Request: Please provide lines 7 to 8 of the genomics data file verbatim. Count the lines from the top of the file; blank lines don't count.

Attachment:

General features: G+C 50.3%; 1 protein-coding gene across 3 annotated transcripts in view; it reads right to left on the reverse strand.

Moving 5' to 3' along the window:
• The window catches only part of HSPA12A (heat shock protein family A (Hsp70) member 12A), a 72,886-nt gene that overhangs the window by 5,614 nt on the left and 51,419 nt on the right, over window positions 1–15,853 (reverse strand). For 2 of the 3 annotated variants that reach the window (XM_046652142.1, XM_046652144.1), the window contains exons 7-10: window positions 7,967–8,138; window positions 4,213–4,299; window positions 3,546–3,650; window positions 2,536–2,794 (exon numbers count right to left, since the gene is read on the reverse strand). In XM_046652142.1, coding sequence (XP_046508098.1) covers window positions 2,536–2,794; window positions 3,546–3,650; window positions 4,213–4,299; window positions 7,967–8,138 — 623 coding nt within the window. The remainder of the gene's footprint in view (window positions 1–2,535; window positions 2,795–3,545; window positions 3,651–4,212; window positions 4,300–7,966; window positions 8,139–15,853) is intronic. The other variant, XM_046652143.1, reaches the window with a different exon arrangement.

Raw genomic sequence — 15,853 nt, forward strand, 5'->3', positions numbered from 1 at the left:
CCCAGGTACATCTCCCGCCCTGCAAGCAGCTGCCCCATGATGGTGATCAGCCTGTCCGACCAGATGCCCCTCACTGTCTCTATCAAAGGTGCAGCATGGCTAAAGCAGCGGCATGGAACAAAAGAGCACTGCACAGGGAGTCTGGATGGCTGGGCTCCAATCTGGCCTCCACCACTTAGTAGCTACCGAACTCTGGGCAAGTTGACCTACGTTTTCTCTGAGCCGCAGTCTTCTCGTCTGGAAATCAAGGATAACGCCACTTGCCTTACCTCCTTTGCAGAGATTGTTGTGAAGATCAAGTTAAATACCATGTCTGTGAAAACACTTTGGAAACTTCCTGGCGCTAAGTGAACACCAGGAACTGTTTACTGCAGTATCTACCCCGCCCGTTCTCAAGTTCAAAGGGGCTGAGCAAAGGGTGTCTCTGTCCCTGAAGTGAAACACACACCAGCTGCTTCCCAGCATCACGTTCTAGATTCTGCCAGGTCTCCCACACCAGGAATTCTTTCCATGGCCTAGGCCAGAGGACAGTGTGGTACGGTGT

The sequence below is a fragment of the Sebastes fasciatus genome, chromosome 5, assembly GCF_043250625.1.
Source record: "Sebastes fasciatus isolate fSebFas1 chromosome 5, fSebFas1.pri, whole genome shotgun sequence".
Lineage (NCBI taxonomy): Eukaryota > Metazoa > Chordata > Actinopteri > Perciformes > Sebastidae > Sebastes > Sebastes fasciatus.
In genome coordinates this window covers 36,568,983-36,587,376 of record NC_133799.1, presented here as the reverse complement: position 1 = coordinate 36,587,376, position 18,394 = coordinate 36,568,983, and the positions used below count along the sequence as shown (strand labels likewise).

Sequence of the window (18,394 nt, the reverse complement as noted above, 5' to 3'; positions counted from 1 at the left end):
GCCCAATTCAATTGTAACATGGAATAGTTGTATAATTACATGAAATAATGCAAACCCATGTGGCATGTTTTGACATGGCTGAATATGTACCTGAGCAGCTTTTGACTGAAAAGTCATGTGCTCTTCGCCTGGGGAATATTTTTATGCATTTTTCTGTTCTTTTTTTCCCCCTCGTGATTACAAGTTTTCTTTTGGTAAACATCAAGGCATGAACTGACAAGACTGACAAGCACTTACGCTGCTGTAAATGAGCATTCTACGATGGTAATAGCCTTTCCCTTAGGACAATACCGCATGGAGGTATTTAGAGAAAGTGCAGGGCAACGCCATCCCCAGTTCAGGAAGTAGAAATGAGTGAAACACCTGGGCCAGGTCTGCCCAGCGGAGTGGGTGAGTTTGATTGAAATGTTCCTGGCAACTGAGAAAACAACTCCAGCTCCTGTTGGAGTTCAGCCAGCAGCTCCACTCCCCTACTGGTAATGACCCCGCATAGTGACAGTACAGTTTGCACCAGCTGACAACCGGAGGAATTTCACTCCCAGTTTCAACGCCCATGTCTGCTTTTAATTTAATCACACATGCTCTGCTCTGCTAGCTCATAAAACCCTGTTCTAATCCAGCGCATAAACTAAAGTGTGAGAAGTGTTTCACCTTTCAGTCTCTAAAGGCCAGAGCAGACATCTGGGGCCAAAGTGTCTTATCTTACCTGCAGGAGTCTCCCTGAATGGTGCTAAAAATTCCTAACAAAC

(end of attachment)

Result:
Source record: "Sebastes fasciatus isolate fSebFas1 chromosome 5, fSebFas1.pri, whole genome shotgun sequence".
Lineage (NCBI taxonomy): Eukaryota > Metazoa > Chordata > Actinopteri > Perciformes > Sebastidae > Sebastes > Sebastes fasciatus.